- John Podesta eats crow: ‘I apologize to Speaker Boehner’
- U.S., China race to finish line on ‘invisibility cloak’
- Obama ‘cavalier’ in hiding foreign aid order, judge rules
- Prince Charles: Muslims are driving Christians from Mideast through persecution
- Gitmo’s first commander: Close the prison down
- Google’s newest photography find: Just wink and shoot
- Detroit’s Heidelberg art project hit by 8 fires in 8 months
- Pa. police pull people over for random DNA tests for feds
- NASA pushing hard to get back into space game
- Harvard student to face federal charges for bomb hoax
By Andrew P. Napolitano
Fourth Amendment says Obama is not at liberty to collect metadata
Independent voices from the The Washington Times Communities
Topic - somali government
Seven people were killed Sunday morning when a suicide bomber attempted to ram a car laden with explosives into a military convoy escorting a four-member Qatari delegation.
The Obama administration on Thursday officially recognized the government of Somalia, opening formal diplomatic ties between Washington and Mogadishu for the first time since 1991.
In a story Nov. 13 about the U.S. military running two news websites in Africa, The Associated Press identified Omar Faruk Osman as the secretary general of the National Union of Somali Journalists. Although Osman and the website of the International Federation of Journalists identify him as the secretary general, the Somali government recognizes Mohamed Ibrahim as the secretary general of the group.
Local authorities in eastern Congo said that the population's lack of information on Ebola and the traditional practice of washing corpses before funerals are helping the epidemic to spread.
Somalia's new president survived an assassination attempt on his second day in office when two suicide bombers blew themselves up Wednesday while trying to gain access into a heavily guarded hotel that is his temporary residence, officials and witnesses said.
World leaders from Africa to the U.S. and Europe said they are growing increasingly concerned that intimidation and corruption are marring the selection of a new Somali parliament, a task still unfinished less than a week before the government's U.N. mandate expires.
Mogadishu is losing a label it never wanted in the first place: World's Most Dangerous City.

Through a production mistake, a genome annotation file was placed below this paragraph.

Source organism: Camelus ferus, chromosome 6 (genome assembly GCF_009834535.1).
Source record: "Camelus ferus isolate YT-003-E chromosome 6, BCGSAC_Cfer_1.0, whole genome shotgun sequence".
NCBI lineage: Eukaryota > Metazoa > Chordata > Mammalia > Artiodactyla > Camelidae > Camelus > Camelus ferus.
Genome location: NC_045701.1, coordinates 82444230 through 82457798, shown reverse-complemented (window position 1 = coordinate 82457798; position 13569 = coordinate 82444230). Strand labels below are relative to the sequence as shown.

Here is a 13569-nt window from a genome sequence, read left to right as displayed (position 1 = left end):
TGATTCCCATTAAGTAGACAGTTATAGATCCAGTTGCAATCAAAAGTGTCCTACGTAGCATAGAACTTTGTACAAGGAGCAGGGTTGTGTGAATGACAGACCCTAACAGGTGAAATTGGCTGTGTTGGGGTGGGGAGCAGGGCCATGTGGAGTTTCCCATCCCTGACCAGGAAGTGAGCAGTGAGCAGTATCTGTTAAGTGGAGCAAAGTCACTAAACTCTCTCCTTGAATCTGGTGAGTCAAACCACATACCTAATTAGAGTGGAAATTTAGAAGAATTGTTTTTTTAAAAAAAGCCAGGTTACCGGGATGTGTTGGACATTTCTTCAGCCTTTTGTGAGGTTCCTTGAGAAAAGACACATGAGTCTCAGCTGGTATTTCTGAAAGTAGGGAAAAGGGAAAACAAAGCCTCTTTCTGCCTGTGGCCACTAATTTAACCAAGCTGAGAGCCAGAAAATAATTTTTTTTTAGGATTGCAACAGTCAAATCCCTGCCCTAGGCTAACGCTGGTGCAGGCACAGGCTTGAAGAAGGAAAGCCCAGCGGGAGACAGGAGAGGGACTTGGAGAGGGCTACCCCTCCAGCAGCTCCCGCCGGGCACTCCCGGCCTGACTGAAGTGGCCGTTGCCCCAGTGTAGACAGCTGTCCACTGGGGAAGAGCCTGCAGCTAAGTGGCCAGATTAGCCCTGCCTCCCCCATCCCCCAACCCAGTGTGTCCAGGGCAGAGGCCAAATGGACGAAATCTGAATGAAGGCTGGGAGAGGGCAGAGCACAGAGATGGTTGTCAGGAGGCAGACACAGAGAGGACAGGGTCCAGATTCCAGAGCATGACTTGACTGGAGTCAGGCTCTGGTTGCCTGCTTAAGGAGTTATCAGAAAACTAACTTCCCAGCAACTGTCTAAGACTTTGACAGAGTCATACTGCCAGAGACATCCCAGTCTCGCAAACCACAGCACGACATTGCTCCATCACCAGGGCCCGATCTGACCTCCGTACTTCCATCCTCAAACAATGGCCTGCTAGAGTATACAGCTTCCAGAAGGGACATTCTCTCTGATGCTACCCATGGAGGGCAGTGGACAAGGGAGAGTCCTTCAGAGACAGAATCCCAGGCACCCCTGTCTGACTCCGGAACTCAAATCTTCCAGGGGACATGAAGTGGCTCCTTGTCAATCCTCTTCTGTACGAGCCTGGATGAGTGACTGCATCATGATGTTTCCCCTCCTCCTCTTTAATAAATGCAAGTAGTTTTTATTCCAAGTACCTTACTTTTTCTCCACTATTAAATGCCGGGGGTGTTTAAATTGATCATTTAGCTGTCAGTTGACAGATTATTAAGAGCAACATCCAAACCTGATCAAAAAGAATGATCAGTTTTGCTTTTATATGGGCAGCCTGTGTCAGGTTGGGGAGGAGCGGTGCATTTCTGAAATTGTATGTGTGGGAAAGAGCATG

European Union naval forces and attack helicopters conducted their first onshore raid on a suspected pirate lair in Somalia Tuesday. A pirate said the strike destroyed a supply center and set back their operations.
While tens of thousands of its citizens were dying from famine, the U.N.-backed Somali government spent only $1 million on social services despite having $58 million in revenue, according to a report by a former Somali government official.
Al Qaeda's decision to formally extend its terrorist franchise to what once was a nationalist movement in Somalia may be only a desperate joining of hands to prop up two militant groups that are losing popular support and facing increasingly deadly military attacks, analysts said.
Six months after the U.N. declared Somalia's capital a famine zone, the number of refugees in the capital is dwindling, as most of the men have gone home to try to revive devastated herds and withered crops.
A second foreigner working with Doctors Without Borders died of his wounds in an attack in Somalia that also killed the group's country director, though the aid organization declared Friday that despite the risks it would still provide medical care in one of the world's most dangerous countries.
It's not just UNESCO: The Palestinians' top envoy in Geneva said Tuesday he thinks joining the U.N. agency for culture, education and science will "open the door" to joining 16 other U.N. agencies within weeks.
Islamist militants detonated a truck bomb Tuesday in front of the education ministry in Somalia's capital, killing at least 70 people and wounding dozens including students and parents who were awaiting the results of scholarships.
Thousands of sacks of food aid meant for Somalia's famine victims have been stolen and are being sold at markets in the same neighborhoods where skeletal children in filthy refugee camps can't find enough to eat, an Associated Press investigation has found.